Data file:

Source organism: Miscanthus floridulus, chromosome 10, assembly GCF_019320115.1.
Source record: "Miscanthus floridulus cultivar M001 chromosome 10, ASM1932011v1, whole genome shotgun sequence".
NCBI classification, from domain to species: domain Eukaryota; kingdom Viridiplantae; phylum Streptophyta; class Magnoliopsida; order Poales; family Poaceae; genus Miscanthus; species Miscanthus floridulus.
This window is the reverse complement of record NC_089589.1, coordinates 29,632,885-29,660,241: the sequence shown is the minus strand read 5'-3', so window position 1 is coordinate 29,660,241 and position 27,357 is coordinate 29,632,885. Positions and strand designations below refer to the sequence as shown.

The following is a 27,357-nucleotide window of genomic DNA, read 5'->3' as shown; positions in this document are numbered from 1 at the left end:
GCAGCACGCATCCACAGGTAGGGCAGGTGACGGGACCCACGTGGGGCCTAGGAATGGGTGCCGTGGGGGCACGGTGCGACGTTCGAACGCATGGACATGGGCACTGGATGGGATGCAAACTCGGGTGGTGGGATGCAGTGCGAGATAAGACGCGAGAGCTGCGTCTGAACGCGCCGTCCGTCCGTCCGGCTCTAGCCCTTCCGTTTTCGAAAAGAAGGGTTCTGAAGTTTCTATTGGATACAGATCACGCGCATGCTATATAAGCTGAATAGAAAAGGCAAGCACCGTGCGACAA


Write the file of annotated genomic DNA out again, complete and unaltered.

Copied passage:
Source organism: Miscanthus floridulus, chromosome 10, assembly GCF_019320115.1.
Source record: "Miscanthus floridulus cultivar M001 chromosome 10, ASM1932011v1, whole genome shotgun sequence".
NCBI classification, from domain to species: domain Eukaryota; kingdom Viridiplantae; phylum Streptophyta; class Magnoliopsida; order Poales; family Poaceae; genus Miscanthus; species Miscanthus floridulus.
This window is the reverse complement of record NC_089589.1, coordinates 29,632,885-29,660,241: the sequence shown is the minus strand read 5'-3', so window position 1 is coordinate 29,660,241 and position 27,357 is coordinate 29,632,885. Positions and strand designations below refer to the sequence as shown.

The following is a 27,357-nucleotide window of genomic DNA, read 5'->3' as shown; positions in this document are numbered from 1 at the left end:
GCAGCACGCATCCACAGGTAGGGCAGGTGACGGGACCCACGTGGGGCCTAGGAATGGGTGCCGTGGGGGCACGGTGCGACGTTCGAACGCATGGACATGGGCACTGGATGGGATGCAAACTCGGGTGGTGGGATGCAGTGCGAGATAAGACGCGAGAGCTGCGTCTGAACGCGCCGTCCGTCCGTCCGGCTCTAGCCCTTCCGTTTTCGAAAAGAAGGGTTCTGAAGTTTCTATTGGATACAGATCACGCGCATGCTATATAAGCTGAATAGAAAAGGCAAGCACCGTGCGACAA